Everyday Mindfulness

When you think of mindfulness, what comes to mind?

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When you think of mindfulness, what comes to mind? Mantras, essential oils, listening to relaxation podcasts?

I used to think of someone sitting cross-legged, palms facing upwards and humming a calming tune. Assuming that’s all there was to it, I dismissed mindfulness as something that couldn’t help me. Even as its popularity grew and I learned more, I continued to see it as a magical cure I’d never grasp – a way of healing that seemed too simple to be true.

Times change. Four years later, I’m more aware of what mindfulness is and use it to help me through every day.

Many, however, still feel it’s something they don’t have time to practice. The fast pace of life can make it feel as though there’s no time to sit and ‘do nothing’. Everyday mindfulness is a way to fit your practice into the structure of your regular routines and activities. Learning to practise this way, along with sitting meditations, has enriched my daily life and helped me to manage my mental health.

For me, mindfulness is about feeling present, connected and truly aware of what I’m doing, instead of thinking about what I’m going to do or perhaps what I’ve already done. Everyday mindfulness allows me to bring my mind to my body and to feel in the present moment.

Whatever I choose to do mindfully – cooking, walking, drinking a cup of tea – I use eight steps. They can be taken in any order, and you may find some suit you better than others. Choose the order and style that best complements your practice and routine.

  1. Grounding breaths

    Place your feet flat on the floor then inhale and exhale, feeling your breath move around your body and bringing your awareness to the present moment.

  2. Attention and activity

    Focus on your chosen activity – I like to continue to notice my breath but also pay attention to what I’m doing. Thoughts may arise that aren’t relevant to the activity. When I find this happening, I breathe a little deeper and remind myself that for that one moment, I just need to be. I bring my attention to the tools I’m using and to my surroundings, noticing the objects and space around me.

  3. Vision

    Of all the steps, vision brings me the most enriching feeling: from noticing the colour of a vegetable while cooking to examining the shape of a flower while out walking. By taking the time to practise everyday mindfulness, I notice and see more of the world around me, little things that would otherwise pass me by.

  4. Touch and texture

    Touch and texture influence different parts of my body depending on which activity I’m doing. While cooking, I might notice the texture of a specific food and how it changes during roasting or steaming. While walking, I might pay attention to the feeling of each foot as it makes contact with different surfaces. Using touch and texture, I bring my body and mind to that moment.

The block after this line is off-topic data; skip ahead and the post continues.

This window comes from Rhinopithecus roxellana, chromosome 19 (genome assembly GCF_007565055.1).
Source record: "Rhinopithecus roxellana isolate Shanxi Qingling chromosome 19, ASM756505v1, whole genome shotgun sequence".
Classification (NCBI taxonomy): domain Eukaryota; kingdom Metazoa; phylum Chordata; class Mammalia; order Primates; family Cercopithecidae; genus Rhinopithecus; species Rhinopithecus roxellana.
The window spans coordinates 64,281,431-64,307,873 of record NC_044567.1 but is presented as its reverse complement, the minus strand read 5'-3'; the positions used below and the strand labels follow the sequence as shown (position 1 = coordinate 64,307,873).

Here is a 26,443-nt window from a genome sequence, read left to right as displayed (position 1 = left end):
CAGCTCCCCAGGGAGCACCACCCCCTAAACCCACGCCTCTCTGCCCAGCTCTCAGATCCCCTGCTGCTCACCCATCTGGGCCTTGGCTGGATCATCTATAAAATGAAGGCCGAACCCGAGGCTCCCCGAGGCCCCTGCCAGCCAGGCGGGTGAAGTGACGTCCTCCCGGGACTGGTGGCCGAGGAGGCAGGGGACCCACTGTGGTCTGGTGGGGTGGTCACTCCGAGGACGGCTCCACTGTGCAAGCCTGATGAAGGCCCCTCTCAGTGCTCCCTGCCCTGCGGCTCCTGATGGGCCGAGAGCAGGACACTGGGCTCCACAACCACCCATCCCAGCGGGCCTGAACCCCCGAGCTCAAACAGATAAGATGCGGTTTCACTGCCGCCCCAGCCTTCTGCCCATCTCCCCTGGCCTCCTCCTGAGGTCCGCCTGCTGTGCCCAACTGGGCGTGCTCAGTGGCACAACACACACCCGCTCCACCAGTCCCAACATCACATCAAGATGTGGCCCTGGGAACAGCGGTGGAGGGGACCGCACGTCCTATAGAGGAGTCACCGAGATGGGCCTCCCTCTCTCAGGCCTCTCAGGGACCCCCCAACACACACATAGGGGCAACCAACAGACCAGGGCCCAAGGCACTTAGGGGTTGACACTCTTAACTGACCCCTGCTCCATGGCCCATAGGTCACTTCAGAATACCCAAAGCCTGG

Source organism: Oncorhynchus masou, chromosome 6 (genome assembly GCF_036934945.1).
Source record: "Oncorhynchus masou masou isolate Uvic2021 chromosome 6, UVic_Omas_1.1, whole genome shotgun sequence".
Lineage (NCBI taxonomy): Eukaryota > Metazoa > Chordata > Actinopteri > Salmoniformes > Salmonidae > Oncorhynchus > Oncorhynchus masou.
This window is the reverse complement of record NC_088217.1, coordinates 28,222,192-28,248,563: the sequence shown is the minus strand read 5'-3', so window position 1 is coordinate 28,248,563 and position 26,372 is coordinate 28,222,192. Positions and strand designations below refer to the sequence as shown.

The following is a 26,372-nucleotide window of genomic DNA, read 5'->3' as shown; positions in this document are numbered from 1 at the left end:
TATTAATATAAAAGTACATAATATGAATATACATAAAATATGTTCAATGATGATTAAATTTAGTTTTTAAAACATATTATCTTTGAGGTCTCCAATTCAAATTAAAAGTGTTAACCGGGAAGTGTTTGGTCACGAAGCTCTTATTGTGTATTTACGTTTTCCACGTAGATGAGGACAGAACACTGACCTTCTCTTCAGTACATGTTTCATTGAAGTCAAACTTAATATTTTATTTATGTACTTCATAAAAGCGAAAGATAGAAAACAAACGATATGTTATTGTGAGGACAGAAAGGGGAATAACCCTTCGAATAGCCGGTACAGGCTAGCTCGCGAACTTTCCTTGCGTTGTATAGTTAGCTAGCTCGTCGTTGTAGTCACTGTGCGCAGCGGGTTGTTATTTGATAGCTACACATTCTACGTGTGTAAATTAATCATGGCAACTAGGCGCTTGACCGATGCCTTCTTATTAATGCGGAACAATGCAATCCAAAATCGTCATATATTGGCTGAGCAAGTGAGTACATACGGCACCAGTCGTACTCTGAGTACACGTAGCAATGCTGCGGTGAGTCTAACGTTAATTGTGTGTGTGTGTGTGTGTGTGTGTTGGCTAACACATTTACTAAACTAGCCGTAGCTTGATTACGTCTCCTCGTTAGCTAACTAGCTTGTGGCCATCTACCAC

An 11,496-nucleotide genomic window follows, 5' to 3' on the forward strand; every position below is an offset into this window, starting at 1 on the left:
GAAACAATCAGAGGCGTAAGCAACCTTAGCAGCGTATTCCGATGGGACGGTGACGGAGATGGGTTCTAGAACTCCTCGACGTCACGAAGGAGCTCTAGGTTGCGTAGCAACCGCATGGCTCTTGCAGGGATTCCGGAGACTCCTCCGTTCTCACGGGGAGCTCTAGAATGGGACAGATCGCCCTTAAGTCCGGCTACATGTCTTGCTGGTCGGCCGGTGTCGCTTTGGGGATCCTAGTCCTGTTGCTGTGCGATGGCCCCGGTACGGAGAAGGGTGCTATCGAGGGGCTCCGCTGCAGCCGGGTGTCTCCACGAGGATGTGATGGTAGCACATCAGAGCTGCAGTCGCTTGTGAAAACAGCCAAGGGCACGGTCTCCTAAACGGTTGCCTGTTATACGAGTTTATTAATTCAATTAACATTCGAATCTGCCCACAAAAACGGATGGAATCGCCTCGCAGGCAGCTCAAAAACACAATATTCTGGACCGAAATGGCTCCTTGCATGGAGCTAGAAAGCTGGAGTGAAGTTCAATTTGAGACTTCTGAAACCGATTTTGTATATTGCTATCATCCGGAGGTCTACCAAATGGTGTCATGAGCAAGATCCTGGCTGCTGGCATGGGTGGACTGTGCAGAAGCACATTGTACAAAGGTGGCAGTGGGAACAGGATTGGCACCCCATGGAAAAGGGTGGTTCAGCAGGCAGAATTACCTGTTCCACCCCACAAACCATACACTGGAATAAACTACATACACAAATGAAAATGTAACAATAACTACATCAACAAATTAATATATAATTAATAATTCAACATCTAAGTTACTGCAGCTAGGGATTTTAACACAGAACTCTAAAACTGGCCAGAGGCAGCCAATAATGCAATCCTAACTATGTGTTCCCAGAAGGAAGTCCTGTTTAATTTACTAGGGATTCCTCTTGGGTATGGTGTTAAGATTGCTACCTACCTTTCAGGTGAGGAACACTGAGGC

5. Sense of smell

    This can be a powerful way to connect to an activity, especially as scents change and increase or decrease in intensity.

  6. Sound

    Depending on where I am, sound can make my everyday mindfulness difficult. When distractions arise, I deepen my breath while focusing on the distraction itself, allowing each breath to accept the sound until it becomes part of the practice.

  7. Taste

    This step encourages you to notice how each individual mouthful of food actually tastes. Is it sweet or sour or smooth or crunchy? When practising mindful eating, I find foods I’ve tasted many times before can suddenly reveal new flavours and increased texture.

  8. Reflection

    At the end of the activity, I take a moment to look at how I felt during and after the practice. This is an individual decision, but I find it helps my future practice to note any obstacles I’ve faced as well as the benefits of the exercise.

Using these steps allows me to practise mindfulness while carrying out my daily activities. Along with sitting meditation, this helps mindfulness to become part of my way of living. Everyday mindfulness may not be the magical healing cure I once thought, but it does allow me to continue healing, every day.

  • Words: Nicole Williams. Nicole is a mental health campaigner, health and wellbeing blogger and content creator at Nicole’s Journey, sharing personal experiences of illness, growth, natural living and mindfulness.
  • Illustration: Shutterstock

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